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Author Topic: Disaster Recovery Techniques!  (Read 3600 times)

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Afijith

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Disaster Recovery Techniques!
« on: April 15, 2015, 11:47:58 pm »
Linux is generally resistant to filesystem corruption because most of the filesystems support journaling (a technique that keeps track of filesystem modifications in a log file before writing them to the Filesystem itself). Filesystems can still become corrupted through software bugs or hardware failures.

Lets discuss about Recovering a Linux system from a boot up failure.

If a server is not booting up, that means it is failing to pass through the Boot Stages. Different reasons can cause a boot failure.

There are 6 Boot Stages   

      1. LILO (Linux Loader) or GRUB

      2. Loading the kernel

      3. Mounting the Disks

      4. Startup Scripts

      5. Runlevel Scripts

      6. Providing a Login Prompt

1. LILO/GRUB

LILO is the old linux loader and GRUB (Grand Unified Boot Loader) is the advanced version of LILO Conf -  /etc/lilo.conf

GRUB Conf -  /boot/grub/grub.conf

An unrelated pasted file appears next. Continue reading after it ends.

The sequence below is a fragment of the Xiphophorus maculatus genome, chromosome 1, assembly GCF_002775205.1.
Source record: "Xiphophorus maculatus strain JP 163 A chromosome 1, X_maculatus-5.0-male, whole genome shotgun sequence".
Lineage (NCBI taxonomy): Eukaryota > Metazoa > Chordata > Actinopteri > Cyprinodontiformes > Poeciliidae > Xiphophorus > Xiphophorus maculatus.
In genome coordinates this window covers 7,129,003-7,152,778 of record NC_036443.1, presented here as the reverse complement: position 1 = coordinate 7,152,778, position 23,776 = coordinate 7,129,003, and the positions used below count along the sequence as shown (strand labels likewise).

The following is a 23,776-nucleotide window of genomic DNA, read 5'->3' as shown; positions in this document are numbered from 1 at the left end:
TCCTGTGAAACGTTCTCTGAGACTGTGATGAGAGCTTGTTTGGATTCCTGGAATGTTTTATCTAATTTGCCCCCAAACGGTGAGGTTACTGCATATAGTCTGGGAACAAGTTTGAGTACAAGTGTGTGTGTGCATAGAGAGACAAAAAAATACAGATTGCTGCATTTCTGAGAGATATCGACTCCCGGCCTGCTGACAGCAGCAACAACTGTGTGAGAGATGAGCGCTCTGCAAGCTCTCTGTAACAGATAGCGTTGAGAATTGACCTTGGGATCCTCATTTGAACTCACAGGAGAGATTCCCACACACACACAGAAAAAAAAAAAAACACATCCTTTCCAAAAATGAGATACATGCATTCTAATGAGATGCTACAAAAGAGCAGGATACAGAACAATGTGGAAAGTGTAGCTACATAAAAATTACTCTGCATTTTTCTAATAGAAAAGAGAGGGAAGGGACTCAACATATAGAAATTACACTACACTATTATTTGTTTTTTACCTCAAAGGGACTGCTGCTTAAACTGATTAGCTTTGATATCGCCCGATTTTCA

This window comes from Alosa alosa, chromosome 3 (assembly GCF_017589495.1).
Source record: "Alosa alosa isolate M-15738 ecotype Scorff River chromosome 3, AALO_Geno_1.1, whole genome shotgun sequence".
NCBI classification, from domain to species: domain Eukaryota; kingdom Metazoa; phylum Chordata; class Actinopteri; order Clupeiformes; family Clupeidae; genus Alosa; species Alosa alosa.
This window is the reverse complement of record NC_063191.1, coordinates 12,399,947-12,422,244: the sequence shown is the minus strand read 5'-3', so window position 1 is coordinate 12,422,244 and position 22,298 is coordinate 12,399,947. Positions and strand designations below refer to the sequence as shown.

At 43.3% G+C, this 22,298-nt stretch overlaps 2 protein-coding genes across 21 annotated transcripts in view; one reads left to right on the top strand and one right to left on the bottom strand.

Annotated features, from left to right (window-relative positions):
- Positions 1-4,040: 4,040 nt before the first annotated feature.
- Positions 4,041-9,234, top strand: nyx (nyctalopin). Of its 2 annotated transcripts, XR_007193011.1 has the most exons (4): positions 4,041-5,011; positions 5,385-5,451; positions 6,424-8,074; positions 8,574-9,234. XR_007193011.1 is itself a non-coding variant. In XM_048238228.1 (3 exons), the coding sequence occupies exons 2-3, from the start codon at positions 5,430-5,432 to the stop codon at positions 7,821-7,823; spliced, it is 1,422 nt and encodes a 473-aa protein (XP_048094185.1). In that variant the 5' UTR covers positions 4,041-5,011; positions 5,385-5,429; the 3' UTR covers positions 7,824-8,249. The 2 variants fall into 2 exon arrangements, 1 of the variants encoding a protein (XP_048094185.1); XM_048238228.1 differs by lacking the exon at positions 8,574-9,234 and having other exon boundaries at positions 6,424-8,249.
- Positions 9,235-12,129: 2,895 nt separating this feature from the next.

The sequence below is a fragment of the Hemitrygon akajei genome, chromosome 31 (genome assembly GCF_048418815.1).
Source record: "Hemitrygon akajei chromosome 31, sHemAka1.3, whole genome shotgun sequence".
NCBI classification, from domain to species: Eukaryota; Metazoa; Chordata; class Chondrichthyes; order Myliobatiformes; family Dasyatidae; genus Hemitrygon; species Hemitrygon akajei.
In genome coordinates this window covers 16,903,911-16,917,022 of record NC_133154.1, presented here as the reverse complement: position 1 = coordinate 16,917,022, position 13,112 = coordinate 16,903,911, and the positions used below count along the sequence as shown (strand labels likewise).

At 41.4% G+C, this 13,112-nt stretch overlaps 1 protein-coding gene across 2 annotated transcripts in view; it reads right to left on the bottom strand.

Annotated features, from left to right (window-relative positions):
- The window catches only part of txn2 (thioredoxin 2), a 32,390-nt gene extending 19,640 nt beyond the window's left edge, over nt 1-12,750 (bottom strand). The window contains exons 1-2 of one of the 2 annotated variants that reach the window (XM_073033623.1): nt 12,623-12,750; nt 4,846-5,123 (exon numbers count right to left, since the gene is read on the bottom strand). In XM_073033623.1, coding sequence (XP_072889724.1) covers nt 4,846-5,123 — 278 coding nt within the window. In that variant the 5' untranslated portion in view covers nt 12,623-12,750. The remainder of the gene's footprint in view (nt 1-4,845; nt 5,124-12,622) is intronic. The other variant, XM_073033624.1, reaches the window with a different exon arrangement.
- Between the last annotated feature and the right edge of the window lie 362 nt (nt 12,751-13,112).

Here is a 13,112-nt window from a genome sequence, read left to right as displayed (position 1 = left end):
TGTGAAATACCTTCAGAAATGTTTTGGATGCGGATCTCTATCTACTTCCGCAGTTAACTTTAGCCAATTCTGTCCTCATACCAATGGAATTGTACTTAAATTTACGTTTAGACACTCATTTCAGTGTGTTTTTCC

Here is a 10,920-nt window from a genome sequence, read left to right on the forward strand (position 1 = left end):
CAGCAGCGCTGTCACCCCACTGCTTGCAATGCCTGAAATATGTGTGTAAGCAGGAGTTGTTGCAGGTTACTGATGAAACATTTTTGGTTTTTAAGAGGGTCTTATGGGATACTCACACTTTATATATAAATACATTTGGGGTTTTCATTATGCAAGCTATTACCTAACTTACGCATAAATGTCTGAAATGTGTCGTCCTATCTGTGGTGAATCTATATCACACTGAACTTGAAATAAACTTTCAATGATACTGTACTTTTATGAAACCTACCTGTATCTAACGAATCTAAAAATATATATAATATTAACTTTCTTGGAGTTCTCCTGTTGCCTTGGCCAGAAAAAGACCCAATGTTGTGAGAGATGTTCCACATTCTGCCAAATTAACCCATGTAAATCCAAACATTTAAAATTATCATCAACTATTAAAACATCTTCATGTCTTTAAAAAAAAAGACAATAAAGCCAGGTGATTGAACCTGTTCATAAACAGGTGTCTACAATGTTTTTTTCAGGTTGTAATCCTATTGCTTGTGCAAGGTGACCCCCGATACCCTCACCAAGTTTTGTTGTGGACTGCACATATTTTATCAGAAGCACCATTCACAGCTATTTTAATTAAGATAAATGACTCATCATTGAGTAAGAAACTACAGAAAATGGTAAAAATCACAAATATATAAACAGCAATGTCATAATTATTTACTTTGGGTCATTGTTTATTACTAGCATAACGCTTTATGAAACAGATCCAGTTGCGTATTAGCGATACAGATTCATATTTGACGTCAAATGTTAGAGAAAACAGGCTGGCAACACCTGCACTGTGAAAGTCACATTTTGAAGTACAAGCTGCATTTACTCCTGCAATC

If there is no issues with the hardware and if the MBR ( Master Boot Record ) is loading, the boot loader also should run. In case of a failure the boot loader returns an error code and each error code has consecutive causes.

Most common problem in LILO loader is seeing "L1" error, a common reason for this error is that another operating system may have loaded on top of Linux. This can be resolved by wiping out the broken MBR.


Code: [Select]
fdisk /mbr

or

dd if=/dev/zero of=/dev/hda bs=512 count=1


With the help of a boot disk we can reinstall the boot loader back into MBR.

Other probable cause for a boot loader failure is errors in configuration files. This can be fixed by correcting the configuration and reloading the loader.

2. Loading the Kernel

The linux loader would hand off further control to the kernel image listed in boot loader configuration file. In case of a corrupted kernel image, the error message varies and in such cases we can make use of a boot disk to load a functioning kernel. Exact issue (whether it is a hardware related or kernel) can be traced by using the log files(/var/log/dmesg).

3. Mounting the Disks

When the kernel loads, it mounts the partitions listed under /etc/fstab. If the mount point fails to load, the system will boot to a single user mode and in such cases we can edit the /etc/fstab file and comment out the mount line to fix the issue temporarily.

To fix the actual errors, we can use the 'fsck' utility after unmounting the file system.

If the superblock has been corrupted, we can restore one of the backup superblocks by using 'fsck' utility. Linux ext2/3 filesystem stores superblock at different backup location so it is possible to get back data from corrupted partition. The location of the backup superblock is dependent on the filesystem's blocksize.

For ext2 filesystems with 1k blocksizes, a backup superblock can be found at block 8193; for filesystems with 2k blocksizes, at block 16384; and for 4k blocksizes, at block 32768.